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Intel's Atom chips to fuel Mobile Internet Devices; Who's buying?

Intel on Wednesday unveiled its Atom processors and the refrain is familiar: These chips will power a bevy of mobile Internet devices (MIDs). The larger question: What kind of future will MIDs have?
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Written by Larry Dignan on

Intel on Wednesday unveiled its Atom processors and the refrain is familiar: These chips will power a bevy of mobile Internet devices (MIDs). The larger question: What kind of future will MIDs have?

Let's face it--MID is an acronym largely cooked up by Intel to sell more chips. Now those chips released Wednesday in Shanghai at the Intel Developer Forum are pretty damn snazzy. Intel's Atom processors (statement, overview and Techmeme), formerly known as Silverthorne, an integrated architecture that lumps in graphics capability and gives these small devices (gallery right) a PC-like experience and long battery life.

The Intel Atom processor--there's an Intel Centrino Atom version also--is small fast and operates under 3 watts, compared to the 35 watt chip you'll find in a laptop.

Anand Chandrasekher, Intel senior vice president and general manager of the Ultra Mobility Group, said:

"These forthcoming MIDs, and some incredible longer-term plans our customers are sharing with us, will show how small devices can deliver a big Internet experience."

So who will buy these MIDs, UMPCs or whatever you want to call them?

There's the rub. Will MIDs replace notebook PCs? Will they compete with something like the iPhone, which frankly is used for data than voice? Is this truly a new category? How many gadgets will we carry around?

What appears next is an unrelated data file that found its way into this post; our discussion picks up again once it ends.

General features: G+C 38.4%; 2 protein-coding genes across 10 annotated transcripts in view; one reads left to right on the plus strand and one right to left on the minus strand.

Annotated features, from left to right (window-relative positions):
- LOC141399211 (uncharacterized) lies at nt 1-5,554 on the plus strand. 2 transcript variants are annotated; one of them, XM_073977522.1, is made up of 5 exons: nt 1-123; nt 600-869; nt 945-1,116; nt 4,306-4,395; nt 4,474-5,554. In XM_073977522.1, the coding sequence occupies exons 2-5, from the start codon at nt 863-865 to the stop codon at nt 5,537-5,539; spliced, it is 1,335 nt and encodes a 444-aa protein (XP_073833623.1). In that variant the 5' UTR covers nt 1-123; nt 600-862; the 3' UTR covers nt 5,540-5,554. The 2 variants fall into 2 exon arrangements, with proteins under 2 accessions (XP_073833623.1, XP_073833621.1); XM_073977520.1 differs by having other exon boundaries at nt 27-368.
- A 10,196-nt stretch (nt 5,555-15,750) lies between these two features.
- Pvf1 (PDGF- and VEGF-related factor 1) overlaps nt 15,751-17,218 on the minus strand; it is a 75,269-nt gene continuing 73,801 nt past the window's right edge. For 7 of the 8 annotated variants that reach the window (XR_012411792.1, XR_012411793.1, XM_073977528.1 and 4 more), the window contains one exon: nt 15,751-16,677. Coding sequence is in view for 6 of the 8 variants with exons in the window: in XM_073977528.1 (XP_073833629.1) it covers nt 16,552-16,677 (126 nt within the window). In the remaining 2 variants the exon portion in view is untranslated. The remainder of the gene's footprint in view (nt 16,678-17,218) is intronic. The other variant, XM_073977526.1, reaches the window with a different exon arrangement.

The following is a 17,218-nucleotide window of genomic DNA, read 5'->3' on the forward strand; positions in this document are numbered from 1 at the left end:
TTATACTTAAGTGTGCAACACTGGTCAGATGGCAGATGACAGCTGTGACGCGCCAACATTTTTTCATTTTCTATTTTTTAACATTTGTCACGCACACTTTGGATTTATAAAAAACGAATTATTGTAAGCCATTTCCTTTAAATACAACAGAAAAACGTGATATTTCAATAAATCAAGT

Admittedly, I look at some of these MIDs and drool. They look great. They combine the Sony PSP with the iPhone and deliver what could be a great experience. Better yet, you're tethered to the Internet.

But I'm also at the point where the laptop bag is getting crowded. What device gets voted off the island? And at what price? I found it telling that the iPhone is squeezing out the laptop for some folks. Simply put, there is a substitution effect for these new device categories.

You can almost feel the enthusiasm from Intel when it talks about its chips--designed to be the brain of these gadgets.

To wit:

The Intel Atom processor (formerly codenamed "Silverthorne") will come in speeds up to 1.86 GHz, support Enhanced Intel SpeedStep technology, and select SKUs will support Intel Hyper-Threading technology. These capabilities make it the fastest processor in the sub-3 watt space, enabling a rich user experience with fast Web page downloads and support for the latest Web technologies such as Adobe Flash and JavaScript. The Intel System Controller Hub is a ground-up, highly integrated low-power solution that features advanced low-power 3-D graphics features, hardware accelerated 720p and 1080i HD video decode capabilities, Intel High Definition Audio, and a combination of PC and handheld I/O capabilities such as PCI Express, USB Host and Client, and SDIO. Intel Centrino Atom processor technology also enables manufacturers to integrate a range of wireless connectivity options, including Wi-Fi, WiMAX and cellular data.

Sounds awesome eh? But someone has to buy these things and for Intel that means creating a new market of MIDs. My gadget lust says buy. My budget and the fact I already have more gadgets than I need says another. Are you buying?

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